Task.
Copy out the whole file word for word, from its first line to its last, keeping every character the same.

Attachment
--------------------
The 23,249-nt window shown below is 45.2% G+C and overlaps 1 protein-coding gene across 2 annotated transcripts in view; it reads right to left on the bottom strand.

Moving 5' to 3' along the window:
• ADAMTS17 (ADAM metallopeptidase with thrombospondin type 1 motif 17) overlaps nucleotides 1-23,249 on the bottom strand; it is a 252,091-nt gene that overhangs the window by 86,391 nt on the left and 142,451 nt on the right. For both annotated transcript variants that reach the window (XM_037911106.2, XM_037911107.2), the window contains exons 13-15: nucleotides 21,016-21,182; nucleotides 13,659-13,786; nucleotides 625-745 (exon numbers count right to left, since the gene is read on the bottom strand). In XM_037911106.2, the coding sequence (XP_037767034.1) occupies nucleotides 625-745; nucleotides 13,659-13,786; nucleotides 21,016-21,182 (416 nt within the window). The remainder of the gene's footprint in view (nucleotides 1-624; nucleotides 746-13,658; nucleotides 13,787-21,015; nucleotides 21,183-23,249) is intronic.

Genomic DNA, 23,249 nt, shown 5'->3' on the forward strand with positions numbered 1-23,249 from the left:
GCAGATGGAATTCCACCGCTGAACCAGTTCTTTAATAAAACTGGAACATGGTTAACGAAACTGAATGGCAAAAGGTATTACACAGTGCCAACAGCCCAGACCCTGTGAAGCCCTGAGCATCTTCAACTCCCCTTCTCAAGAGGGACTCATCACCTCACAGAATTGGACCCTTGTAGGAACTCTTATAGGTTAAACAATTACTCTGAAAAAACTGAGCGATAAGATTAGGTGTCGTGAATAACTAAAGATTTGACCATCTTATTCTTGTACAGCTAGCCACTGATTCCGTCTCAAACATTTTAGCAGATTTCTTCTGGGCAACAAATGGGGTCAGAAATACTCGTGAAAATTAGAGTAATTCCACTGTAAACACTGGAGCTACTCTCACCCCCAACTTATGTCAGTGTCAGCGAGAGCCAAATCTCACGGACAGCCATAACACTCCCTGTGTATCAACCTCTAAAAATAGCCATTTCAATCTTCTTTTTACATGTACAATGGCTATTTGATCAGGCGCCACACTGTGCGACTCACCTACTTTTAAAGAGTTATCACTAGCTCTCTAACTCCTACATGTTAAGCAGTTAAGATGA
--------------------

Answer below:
The 23,249-nt window shown below is 45.2% G+C and overlaps 1 protein-coding gene across 2 annotated transcripts in view; it reads right to left on the bottom strand.

Moving 5' to 3' along the window:
• ADAMTS17 (ADAM metallopeptidase with thrombospondin type 1 motif 17) overlaps nucleotides 1-23,249 on the bottom strand; it is a 252,091-nt gene that overhangs the window by 86,391 nt on the left and 142,451 nt on the right. For both annotated transcript variants that reach the window (XM_037911106.2, XM_037911107.2), the window contains exons 13-15: nucleotides 21,016-21,182; nucleotides 13,659-13,786; nucleotides 625-745 (exon numbers count right to left, since the gene is read on the bottom strand). In XM_037911106.2, the coding sequence (XP_037767034.1) occupies nucleotides 625-745; nucleotides 13,659-13,786; nucleotides 21,016-21,182 (416 nt within the window). The remainder of the gene's footprint in view (nucleotides 1-624; nucleotides 746-13,658; nucleotides 13,787-21,015; nucleotides 21,183-23,249) is intronic.

Genomic DNA, 23,249 nt, shown 5'->3' on the forward strand with positions numbered 1-23,249 from the left:
GCAGATGGAATTCCACCGCTGAACCAGTTCTTTAATAAAACTGGAACATGGTTAACGAAACTGAATGGCAAAAGGTATTACACAGTGCCAACAGCCCAGACCCTGTGAAGCCCTGAGCATCTTCAACTCCCCTTCTCAAGAGGGACTCATCACCTCACAGAATTGGACCCTTGTAGGAACTCTTATAGGTTAAACAATTACTCTGAAAAAACTGAGCGATAAGATTAGGTGTCGTGAATAACTAAAGATTTGACCATCTTATTCTTGTACAGCTAGCCACTGATTCCGTCTCAAACATTTTAGCAGATTTCTTCTGGGCAACAAATGGGGTCAGAAATACTCGTGAAAATTAGAGTAATTCCACTGTAAACACTGGAGCTACTCTCACCCCCAACTTATGTCAGTGTCAGCGAGAGCCAAATCTCACGGACAGCCATAACACTCCCTGTGTATCAACCTCTAAAAATAGCCATTTCAATCTTCTTTTTACATGTACAATGGCTATTTGATCAGGCGCCACACTGTGCGACTCACCTACTTTTAAAGAGTTATCACTAGCTCTCTAACTCCTACATGTTAAGCAGTTAAGATGA